Recent renovations have restored some of the castle’s former glory, while the views from this strategic vantage point are magnificent and encompass a large part of the island, including Argostoli and Karavado. Within its wall are the remains of various churches and dwellings, while beneath the castle gates lies the ‘Kastro’ quarter with the metropolitan church of Evangelistria, a typical example of Ionian baroque, in which notable post-Byzantine icons from the ruined churches of the Castle have been preserved.
South of Kastro lies the historic convent of Saint Andreas Milapidias, whose old church has been converted into an ecclesiastical museum with notable post-Byzantine icons.
One of the most important preservation works on the castle was the restoration of the main gate. However, other than regular maintenance, cleaning and restoration no excavations have been carried out to date. It is well known that a tunnel connecting the castle with Argostoli once existed but it has yet to be discovered or explored and has most likely collapsed in subsequent earthquakes.
The bay of Argostoli provides the town with one of the few natural harbours in the entire Mediterranean. At the head of the bay is Koutavos Lagoon, which was formed by the De Bosset Bridge, a historic monument to the town’s past. The shallow waters of the lagoon are not suitable for large boats but one can take the wide footpath around the shores of the lagoon to visit the beautiful forest of Koutavos.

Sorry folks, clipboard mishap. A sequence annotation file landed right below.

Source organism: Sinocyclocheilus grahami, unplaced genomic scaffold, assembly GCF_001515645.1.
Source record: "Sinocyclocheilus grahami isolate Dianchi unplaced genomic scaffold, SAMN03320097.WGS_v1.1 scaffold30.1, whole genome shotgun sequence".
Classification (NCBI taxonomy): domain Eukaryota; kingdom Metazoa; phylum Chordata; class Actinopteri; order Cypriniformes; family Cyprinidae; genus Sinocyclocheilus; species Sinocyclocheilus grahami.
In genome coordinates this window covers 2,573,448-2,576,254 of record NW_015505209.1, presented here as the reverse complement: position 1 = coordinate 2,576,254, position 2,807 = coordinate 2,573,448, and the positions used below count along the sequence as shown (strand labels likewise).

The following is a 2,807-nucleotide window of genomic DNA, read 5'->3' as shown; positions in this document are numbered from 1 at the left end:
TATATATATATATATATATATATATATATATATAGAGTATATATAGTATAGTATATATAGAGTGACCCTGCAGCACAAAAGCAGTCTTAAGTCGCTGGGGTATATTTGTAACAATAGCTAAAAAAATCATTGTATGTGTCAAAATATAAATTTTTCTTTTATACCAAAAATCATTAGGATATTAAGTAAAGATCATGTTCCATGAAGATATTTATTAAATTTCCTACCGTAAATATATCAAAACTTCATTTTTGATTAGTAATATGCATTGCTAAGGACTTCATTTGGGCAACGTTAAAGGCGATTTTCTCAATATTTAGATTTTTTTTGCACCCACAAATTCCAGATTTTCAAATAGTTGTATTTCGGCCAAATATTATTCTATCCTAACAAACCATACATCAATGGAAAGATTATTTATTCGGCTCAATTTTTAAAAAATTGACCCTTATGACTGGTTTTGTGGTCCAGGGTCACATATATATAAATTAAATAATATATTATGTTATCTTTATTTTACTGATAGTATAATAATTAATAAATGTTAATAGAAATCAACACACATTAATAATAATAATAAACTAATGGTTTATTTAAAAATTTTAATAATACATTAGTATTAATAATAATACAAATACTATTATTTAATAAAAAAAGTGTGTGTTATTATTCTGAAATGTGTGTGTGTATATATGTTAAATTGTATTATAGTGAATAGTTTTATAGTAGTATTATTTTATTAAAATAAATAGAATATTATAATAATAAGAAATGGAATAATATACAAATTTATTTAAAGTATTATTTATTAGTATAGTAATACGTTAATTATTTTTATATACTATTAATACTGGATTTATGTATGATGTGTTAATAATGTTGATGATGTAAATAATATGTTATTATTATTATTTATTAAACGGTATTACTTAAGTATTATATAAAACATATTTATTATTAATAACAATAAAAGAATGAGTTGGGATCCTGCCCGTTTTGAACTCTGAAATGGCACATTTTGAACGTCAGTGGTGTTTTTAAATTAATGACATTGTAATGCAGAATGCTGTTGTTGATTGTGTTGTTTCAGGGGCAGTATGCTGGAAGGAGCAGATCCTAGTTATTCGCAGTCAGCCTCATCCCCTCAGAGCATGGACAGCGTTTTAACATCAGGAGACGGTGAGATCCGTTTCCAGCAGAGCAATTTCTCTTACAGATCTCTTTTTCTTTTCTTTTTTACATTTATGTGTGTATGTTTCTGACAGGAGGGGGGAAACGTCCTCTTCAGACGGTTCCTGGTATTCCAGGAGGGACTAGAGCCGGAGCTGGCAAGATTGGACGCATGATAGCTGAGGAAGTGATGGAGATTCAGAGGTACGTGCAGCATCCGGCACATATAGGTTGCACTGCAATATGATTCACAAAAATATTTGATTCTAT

Most of Argostoli harbour front is lined with palm trees and laid with an attractive design of black and white pebbles. In the mornings it is bustling with life as much of the town’s commercial activity is centred around the harbour, including picturesque fishing boats displaying their catch of the day. On warm summer nights it is a popular place for a romantic stroll or a rest on one the benches to gaze at the moored yachts from all over the world and twinkling lights of mountain villages across the still waters of the bay. The more energetic can continue their walk or cycle past the marina at the edge of town and take the wooded coastal road to Katavothres or the municipal beach of Fanari, named after the famous nearby lighthouse.